The trans­for­ma­tion of Tran­si­tion’s troubadours

The China Post - - LOCAL -

Imag­ine a Bri­tish rock band pulling up its roots and re­lo­cat­ing to Tai­wan to learn Chi­nese and in a few short years com­pos­ing hit songs in Man­darin and col­lab­o­rat­ing with a who’s who of Tai­wanese mu­si­cians.

The trav­el­ing troubadours of Tran­si­tion are one of the few Western bands to have achieved this im­pres­sive feat and more.

Cat­a­pulted into star­dom by their first Man­darin lan­guage hit “Dui Bu Qi”, which has 1.6 mil­lion views, and their first Tai­wanese style bal­lad, “Stay in the Mo­ment”, which has 230,000 views, the band’s YouTube chan­nel has gained over 2.5 mil­lion views and count­ing.

Over 100,000 have viewed a 30- minute online doc­u­men­tary about their life in Tai­wan. In De­cem­ber 2013, when their al­bum “Kua Yue” was re­leased by Asia Muse in dig­i­tal for­mat, it stayed in the top 5 in the Indievox chart in Tai­wan for 4 con­sec­u­tive weeks.

Spot­ted on YouTube

Re­cently, they’ve been spot­ted on YouTube croon­ing flu­ent cov­ers of clas­sic Man­darin hits, like “Ni Zen­meShuo” by Teresa Teng, “Red Bean” by Faye Wong and “You are my Flower” by WuBai.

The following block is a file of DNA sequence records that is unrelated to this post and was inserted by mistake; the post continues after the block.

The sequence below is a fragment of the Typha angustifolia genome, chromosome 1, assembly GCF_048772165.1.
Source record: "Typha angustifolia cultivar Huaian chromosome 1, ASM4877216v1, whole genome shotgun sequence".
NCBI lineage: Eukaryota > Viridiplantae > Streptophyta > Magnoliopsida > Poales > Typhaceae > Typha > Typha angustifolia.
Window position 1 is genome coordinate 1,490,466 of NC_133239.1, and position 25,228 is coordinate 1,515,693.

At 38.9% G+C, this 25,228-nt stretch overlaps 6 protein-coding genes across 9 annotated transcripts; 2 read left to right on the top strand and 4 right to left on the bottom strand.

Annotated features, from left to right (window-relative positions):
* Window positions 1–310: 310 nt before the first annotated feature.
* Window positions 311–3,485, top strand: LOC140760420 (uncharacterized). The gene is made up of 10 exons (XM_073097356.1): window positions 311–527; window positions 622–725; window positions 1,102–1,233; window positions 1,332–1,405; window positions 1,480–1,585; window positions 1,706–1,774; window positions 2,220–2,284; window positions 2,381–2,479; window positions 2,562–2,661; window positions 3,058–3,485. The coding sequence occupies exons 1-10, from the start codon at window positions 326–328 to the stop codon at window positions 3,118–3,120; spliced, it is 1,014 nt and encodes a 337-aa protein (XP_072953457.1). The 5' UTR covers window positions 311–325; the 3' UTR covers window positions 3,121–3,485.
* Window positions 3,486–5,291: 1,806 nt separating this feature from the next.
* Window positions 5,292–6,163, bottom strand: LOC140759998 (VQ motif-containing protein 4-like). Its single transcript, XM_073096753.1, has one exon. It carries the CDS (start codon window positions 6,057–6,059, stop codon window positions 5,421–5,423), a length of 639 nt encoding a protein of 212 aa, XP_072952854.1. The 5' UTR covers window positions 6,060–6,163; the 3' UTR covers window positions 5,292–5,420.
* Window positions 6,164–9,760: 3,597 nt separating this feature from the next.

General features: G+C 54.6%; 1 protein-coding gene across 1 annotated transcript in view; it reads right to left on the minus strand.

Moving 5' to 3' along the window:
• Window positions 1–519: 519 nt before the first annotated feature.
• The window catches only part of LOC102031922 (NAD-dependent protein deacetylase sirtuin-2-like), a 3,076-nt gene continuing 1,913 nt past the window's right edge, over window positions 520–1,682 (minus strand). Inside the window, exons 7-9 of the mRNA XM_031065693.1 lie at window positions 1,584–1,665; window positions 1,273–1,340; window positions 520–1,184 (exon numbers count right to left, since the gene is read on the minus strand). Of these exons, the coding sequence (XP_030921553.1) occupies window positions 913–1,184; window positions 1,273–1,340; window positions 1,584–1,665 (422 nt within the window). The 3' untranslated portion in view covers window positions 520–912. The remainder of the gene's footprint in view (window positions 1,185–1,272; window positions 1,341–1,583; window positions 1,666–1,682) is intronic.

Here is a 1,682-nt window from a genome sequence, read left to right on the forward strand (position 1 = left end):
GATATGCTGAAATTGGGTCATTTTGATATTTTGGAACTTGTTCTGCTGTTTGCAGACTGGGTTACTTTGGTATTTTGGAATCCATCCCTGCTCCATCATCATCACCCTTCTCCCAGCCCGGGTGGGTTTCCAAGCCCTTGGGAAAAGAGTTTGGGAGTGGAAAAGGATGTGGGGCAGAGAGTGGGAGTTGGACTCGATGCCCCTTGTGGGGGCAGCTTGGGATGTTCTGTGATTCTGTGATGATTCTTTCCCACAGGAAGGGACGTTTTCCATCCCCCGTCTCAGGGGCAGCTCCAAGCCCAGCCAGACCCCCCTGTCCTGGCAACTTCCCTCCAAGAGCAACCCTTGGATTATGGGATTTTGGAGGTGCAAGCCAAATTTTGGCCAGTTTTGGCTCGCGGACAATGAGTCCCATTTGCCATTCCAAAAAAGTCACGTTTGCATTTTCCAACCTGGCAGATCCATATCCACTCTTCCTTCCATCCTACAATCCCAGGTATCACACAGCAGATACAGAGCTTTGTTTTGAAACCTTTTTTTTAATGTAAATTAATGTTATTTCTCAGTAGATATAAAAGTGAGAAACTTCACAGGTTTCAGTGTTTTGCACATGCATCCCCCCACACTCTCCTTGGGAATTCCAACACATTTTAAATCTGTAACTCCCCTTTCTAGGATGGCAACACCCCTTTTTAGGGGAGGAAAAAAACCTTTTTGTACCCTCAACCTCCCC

Com­pos­ing those hits in Man­darin was only made harder be­cause they had to do it out­side Tai­wan.

When ap­ply­ing for new work per­mits, they dis­cov­ered their ap­pli­ca­tions had been blocked be­cause they had per­formed at a church in 2010 and were given a mon­e­tary gift, an ac­tion that the gov­ern­ment deemed illegal and thought was wor­thy of a full 3-year ban from the coun­try.

Cur­rently fronted by broth­ers Josh and Jesse Ed­brooke, the band had hum­ble begin­nings at the school the two at­tended in Bristol, Eng­land.

When Josh was 13 and Jesse was 14, the two teamed up with another pair of broth­ers, Niall (14) and Steve Dunne (13), to par­tic­i­pate in a school com­pe­ti­tion. As they be­gan to prac­tice and per­form to­gether and write their own songs, they re­al­ized that they wanted to take the band as far as it could go.

Striv­ing to Be­come Bet­ter

They chose the name “Tran­si­tion” be­cause they wanted to be a band that was con­stantly mov­ing for­ward, chang­ing and al­ways striv­ing to be­come bet­ter.

In 2002, Tran­si­tion met some peo­ple from Tai­wan who were study­ing English in Bristol. These new Tai­wanese friends came to see their shows in Bristol and told them that their mu­sic would have an au­di­ence in Tai­wan.